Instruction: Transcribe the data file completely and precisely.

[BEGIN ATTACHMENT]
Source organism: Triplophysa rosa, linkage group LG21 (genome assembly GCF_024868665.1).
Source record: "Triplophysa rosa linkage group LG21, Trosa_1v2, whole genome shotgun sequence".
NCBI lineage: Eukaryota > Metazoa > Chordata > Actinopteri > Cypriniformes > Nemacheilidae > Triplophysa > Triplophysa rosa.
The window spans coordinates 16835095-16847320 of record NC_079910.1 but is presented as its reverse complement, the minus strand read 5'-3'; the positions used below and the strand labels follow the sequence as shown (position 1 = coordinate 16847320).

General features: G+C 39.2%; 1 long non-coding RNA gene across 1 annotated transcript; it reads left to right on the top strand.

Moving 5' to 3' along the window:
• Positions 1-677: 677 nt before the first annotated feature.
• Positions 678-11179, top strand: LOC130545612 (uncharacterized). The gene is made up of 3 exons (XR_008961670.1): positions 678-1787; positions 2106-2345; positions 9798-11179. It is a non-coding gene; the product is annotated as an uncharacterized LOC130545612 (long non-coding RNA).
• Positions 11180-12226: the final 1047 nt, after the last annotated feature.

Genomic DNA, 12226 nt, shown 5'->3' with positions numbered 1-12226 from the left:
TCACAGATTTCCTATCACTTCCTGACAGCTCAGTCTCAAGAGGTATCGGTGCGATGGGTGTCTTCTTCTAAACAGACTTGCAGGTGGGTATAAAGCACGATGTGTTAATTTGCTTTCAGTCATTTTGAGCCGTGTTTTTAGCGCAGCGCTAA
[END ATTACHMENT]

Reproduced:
Source organism: Triplophysa rosa, linkage group LG21 (genome assembly GCF_024868665.1).
Source record: "Triplophysa rosa linkage group LG21, Trosa_1v2, whole genome shotgun sequence".
NCBI lineage: Eukaryota > Metazoa > Chordata > Actinopteri > Cypriniformes > Nemacheilidae > Triplophysa > Triplophysa rosa.
The window spans coordinates 16835095-16847320 of record NC_079910.1 but is presented as its reverse complement, the minus strand read 5'-3'; the positions used below and the strand labels follow the sequence as shown (position 1 = coordinate 16847320).

General features: G+C 39.2%; 1 long non-coding RNA gene across 1 annotated transcript; it reads left to right on the top strand.

Moving 5' to 3' along the window:
• Positions 1-677: 677 nt before the first annotated feature.
• Positions 678-11179, top strand: LOC130545612 (uncharacterized). The gene is made up of 3 exons (XR_008961670.1): positions 678-1787; positions 2106-2345; positions 9798-11179. It is a non-coding gene; the product is annotated as an uncharacterized LOC130545612 (long non-coding RNA).
• Positions 11180-12226: the final 1047 nt, after the last annotated feature.

Genomic DNA, 12226 nt, shown 5'->3' with positions numbered 1-12226 from the left:
TCACAGATTTCCTATCACTTCCTGACAGCTCAGTCTCAAGAGGTATCGGTGCGATGGGTGTCTTCTTCTAAACAGACTTGCAGGTGGGTATAAAGCACGATGTGTTAATTTGCTTTCAGTCATTTTGAGCCGTGTTTTTAGCGCAGCGCTAA